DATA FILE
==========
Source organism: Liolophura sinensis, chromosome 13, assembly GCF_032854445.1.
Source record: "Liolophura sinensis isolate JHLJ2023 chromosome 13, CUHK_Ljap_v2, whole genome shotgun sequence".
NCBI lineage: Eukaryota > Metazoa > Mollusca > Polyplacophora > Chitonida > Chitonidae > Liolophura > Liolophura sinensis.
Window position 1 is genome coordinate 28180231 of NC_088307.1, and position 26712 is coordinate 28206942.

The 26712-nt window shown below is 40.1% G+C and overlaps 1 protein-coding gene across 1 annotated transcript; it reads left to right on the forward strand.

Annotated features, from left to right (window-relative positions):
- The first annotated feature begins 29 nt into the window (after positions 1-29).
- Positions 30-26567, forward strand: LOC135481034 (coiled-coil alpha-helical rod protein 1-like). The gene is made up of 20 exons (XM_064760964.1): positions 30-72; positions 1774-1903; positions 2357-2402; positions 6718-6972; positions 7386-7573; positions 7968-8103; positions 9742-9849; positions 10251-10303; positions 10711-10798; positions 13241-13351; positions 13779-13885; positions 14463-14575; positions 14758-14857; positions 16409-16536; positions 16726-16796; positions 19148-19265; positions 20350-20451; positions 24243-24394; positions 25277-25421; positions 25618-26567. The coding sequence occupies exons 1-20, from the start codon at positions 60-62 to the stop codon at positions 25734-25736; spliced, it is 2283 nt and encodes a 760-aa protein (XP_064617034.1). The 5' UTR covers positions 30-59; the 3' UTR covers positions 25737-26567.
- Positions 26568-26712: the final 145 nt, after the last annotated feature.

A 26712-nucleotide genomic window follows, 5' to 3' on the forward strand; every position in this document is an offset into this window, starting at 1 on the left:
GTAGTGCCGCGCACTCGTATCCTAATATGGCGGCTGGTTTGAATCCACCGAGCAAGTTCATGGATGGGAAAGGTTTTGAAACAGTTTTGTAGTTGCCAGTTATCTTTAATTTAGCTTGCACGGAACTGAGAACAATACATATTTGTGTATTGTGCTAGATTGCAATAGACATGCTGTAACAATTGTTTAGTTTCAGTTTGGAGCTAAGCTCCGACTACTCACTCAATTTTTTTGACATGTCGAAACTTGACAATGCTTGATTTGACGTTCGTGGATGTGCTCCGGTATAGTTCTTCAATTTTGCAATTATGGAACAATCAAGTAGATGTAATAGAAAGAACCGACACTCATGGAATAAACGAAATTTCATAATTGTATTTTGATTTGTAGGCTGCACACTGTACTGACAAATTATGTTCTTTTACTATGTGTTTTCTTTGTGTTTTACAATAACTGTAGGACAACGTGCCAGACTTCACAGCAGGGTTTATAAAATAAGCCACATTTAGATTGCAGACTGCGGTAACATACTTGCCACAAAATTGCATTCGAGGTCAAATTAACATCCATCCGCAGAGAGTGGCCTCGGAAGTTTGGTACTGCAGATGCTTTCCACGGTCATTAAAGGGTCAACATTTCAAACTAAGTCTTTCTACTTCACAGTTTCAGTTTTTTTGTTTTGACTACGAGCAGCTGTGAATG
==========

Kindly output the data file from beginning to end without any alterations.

Source organism: Liolophura sinensis, chromosome 13, assembly GCF_032854445.1.
Source record: "Liolophura sinensis isolate JHLJ2023 chromosome 13, CUHK_Ljap_v2, whole genome shotgun sequence".
NCBI lineage: Eukaryota > Metazoa > Mollusca > Polyplacophora > Chitonida > Chitonidae > Liolophura > Liolophura sinensis.
Window position 1 is genome coordinate 28180231 of NC_088307.1, and position 26712 is coordinate 28206942.

The 26712-nt window shown below is 40.1% G+C and overlaps 1 protein-coding gene across 1 annotated transcript; it reads left to right on the forward strand.

Annotated features, from left to right (window-relative positions):
- The first annotated feature begins 29 nt into the window (after positions 1-29).
- Positions 30-26567, forward strand: LOC135481034 (coiled-coil alpha-helical rod protein 1-like). The gene is made up of 20 exons (XM_064760964.1): positions 30-72; positions 1774-1903; positions 2357-2402; positions 6718-6972; positions 7386-7573; positions 7968-8103; positions 9742-9849; positions 10251-10303; positions 10711-10798; positions 13241-13351; positions 13779-13885; positions 14463-14575; positions 14758-14857; positions 16409-16536; positions 16726-16796; positions 19148-19265; positions 20350-20451; positions 24243-24394; positions 25277-25421; positions 25618-26567. The coding sequence occupies exons 1-20, from the start codon at positions 60-62 to the stop codon at positions 25734-25736; spliced, it is 2283 nt and encodes a 760-aa protein (XP_064617034.1). The 5' UTR covers positions 30-59; the 3' UTR covers positions 25737-26567.
- Positions 26568-26712: the final 145 nt, after the last annotated feature.

A 26712-nucleotide genomic window follows, 5' to 3' on the forward strand; every position in this document is an offset into this window, starting at 1 on the left:
GTAGTGCCGCGCACTCGTATCCTAATATGGCGGCTGGTTTGAATCCACCGAGCAAGTTCATGGATGGGAAAGGTTTTGAAACAGTTTTGTAGTTGCCAGTTATCTTTAATTTAGCTTGCACGGAACTGAGAACAATACATATTTGTGTATTGTGCTAGATTGCAATAGACATGCTGTAACAATTGTTTAGTTTCAGTTTGGAGCTAAGCTCCGACTACTCACTCAATTTTTTTGACATGTCGAAACTTGACAATGCTTGATTTGACGTTCGTGGATGTGCTCCGGTATAGTTCTTCAATTTTGCAATTATGGAACAATCAAGTAGATGTAATAGAAAGAACCGACACTCATGGAATAAACGAAATTTCATAATTGTATTTTGATTTGTAGGCTGCACACTGTACTGACAAATTATGTTCTTTTACTATGTGTTTTCTTTGTGTTTTACAATAACTGTAGGACAACGTGCCAGACTTCACAGCAGGGTTTATAAAATAAGCCACATTTAGATTGCAGACTGCGGTAACATACTTGCCACAAAATTGCATTCGAGGTCAAATTAACATCCATCCGCAGAGAGTGGCCTCGGAAGTTTGGTACTGCAGATGCTTTCCACGGTCATTAAAGGGTCAACATTTCAAACTAAGTCTTTCTACTTCACAGTTTCAGTTTTTTTGTTTTGACTACGAGCAGCTGTGAATG